Brigham Young the enlightened one
In 1847, a few years after the violent death, in Missouri, of Joseph Smith, Brigham Young led the Mormons on an exodus across the desert into the promised land, a place we now know as Utah. Young, as President of the Church of Latter Day Saints, then led the colonization of Utah and parts of Idaho, Nevada and Arizona.
He became the governor of Utah Territory in 1850, and ruled with an autocratic hand (even after he had handed over the governorship in 1858 he referred to himself as “dictator”). He may have had a hand in the Mountain Meadows massacre, and was an unapologetic racist.
But the “American Moses” also had his moments of progressive enlightenment. His thoughts about capitalism and economics, for example, lean way more towards Marx than Mitt (more about that in an upcoming story). And he was also a big proponent of education, even the type that might make Creationists cringe.
While researching Young’s economic philosophy, I stumbled across a sermon he gave in Nephi City in 1874, when most of the nation was reeling from the 1873 Panic, one of the worst economic catastrophes in U.S. history, caused by factors similar to today’s Great Recession. After blasting unfettered capitalism, he wandered onto the following tangent:
Then let there be good teachers in the schoolrooms; and have beautiful gardens, and take the little folks out and show them the beautiful flowers, and teach them in their childhood the names and properties of every flower and plant, teaching them to understand which are astringent, which cathartic; this is useful for coloring, that is celebrated for its combination of beautiful colors, &c. Teach them lessons of beauty and usefulness while they are young ... When they are old enough, place within their reach the advantages and benefits of a scientific education. Let them study the formation of the earth, the organization of the human system, and other sciences; such a system of mental culture and discipline in early years is of incalculable benefit to its possessor in mature years.
He almost sounds more like a Transcendentalist of the Ralph Waldo Emerson bent than some kind of theocratic zealot. No? He went on:
Take ... the young ladies now before me, as well as the young men, and form a class in geology, in chemistry or mineralogy; and do not confine their studies to theory only, but let them put in practice what they learn from books, by defining the nature of the soil, the composition or decomposition of a rock, how the earth was formed, its probable age, and so forth. ... In the study of the sciences I have named, our young folks will learn how it is that, in traveling in our mountains, we frequently see seashells—shells of the oyster, clam, &c. Ask our boys and girls now to explain these things, and they are not able to do so; but establish classes for the study of the sciences, and they will become acquainted with the various facts they furnish in regard to the condition of the earth. It is the duty of the Latter-day Saints, according to the revelations, to give their children the best education that can be procured, both from the books of the world and the revelations of the Lord.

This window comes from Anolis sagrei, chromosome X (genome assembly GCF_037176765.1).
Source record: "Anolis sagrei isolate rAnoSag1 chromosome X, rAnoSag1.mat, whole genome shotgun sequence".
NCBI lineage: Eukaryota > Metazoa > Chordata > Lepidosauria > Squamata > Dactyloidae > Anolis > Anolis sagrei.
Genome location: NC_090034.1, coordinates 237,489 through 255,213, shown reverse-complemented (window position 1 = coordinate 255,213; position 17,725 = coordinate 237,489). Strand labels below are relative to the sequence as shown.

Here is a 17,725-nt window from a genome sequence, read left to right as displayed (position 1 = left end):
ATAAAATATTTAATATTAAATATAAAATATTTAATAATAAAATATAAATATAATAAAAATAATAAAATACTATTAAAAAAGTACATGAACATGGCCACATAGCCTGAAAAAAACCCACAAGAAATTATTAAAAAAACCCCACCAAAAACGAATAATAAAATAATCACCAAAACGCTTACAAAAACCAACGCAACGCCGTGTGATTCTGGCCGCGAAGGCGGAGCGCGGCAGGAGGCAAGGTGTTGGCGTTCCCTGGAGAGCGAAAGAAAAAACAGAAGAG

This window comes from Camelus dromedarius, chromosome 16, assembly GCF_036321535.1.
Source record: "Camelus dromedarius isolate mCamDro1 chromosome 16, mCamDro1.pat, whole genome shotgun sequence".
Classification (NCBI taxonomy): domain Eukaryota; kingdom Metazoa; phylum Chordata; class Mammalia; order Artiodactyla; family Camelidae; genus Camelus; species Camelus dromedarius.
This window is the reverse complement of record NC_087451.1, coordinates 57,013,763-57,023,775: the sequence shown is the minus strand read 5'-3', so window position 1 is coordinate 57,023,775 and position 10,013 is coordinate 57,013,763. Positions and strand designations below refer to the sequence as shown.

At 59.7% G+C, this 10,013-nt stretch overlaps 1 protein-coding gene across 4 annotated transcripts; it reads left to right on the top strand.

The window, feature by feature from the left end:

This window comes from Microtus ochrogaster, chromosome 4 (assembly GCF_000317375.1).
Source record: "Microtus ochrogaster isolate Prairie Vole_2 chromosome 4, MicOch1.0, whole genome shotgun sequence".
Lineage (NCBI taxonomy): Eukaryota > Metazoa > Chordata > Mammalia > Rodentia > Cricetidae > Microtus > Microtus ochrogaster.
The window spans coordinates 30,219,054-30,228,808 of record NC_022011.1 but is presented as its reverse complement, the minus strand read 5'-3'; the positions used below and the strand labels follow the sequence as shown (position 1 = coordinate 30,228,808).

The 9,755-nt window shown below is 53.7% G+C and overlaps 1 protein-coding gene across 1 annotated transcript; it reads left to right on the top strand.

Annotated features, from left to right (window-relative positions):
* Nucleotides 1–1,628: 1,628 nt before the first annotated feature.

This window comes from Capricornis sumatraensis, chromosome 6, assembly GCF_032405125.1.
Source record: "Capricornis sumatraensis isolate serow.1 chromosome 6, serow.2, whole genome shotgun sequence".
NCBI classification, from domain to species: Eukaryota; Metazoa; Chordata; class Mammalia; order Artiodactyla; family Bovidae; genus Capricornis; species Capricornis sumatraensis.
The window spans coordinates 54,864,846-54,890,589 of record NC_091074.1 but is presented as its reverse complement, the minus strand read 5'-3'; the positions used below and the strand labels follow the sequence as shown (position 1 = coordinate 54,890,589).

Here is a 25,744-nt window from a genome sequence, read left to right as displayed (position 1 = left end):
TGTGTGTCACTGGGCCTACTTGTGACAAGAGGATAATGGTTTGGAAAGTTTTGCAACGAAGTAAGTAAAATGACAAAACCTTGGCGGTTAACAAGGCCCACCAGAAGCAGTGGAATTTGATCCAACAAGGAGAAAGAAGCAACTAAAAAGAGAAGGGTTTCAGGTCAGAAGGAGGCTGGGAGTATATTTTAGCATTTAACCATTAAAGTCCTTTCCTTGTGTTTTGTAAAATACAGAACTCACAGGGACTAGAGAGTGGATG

He then goes on to mention a guy named John Hyde. From what I can gather, he was from London, but came to the U.S. and became a Mormon. Then he changed his mind and, on his return to London, denounced the Book of Mormon as a hoax. One piece of evidence was that the Book of Mormon has the Jaredites and Nephites riding horses in some prehistoric America and that, Hyde said, was impossible, since the Spaniards brought the first horses to North America. Young obviously delighted in proving Hyde wrong (along with all those folks who claim that wild horses aren’t native to the Americas).
I have been very much interested of late with regard to the studies and researches of the geologists who have been investigating the geological character of the Rocky Mountain country. Professor Marsh, of Yale College, with a class of his students, has spent, I think, four summers in succession in the practical study of geology in these mountain regions. What is the result of his researches? There is one result, so far, that particularly pleases me. ... they have found among the fossil remains of the extinct animals of America no less than fourteen different kinds of horses, varying in height from three to nine feet. These discoveries made Professor Marsh's students feel almost as though they could eat up these mountains, and their enthusiasm for studying the geology of the regions around Bridger's Fort was raised to the highest pitch. In their researches among these mountains they have formed the opinion that there was once a large inland sea here, and they think they have discovered the outlet where the water broke forth and formed Green River. Here in these valleys and in these ranges of mountains we can follow the ancient water line. This discovery of Professor Marsh is particularly pleasing to us “Mormons,” because he has so far scientifically demonstrated the Book of Mormon to be true.
I’ll leave that one up to you to decide.
Jonathan Thompson is a senior editor at High Country News.
Image of Brigham Young courtesy Flickr user Claire.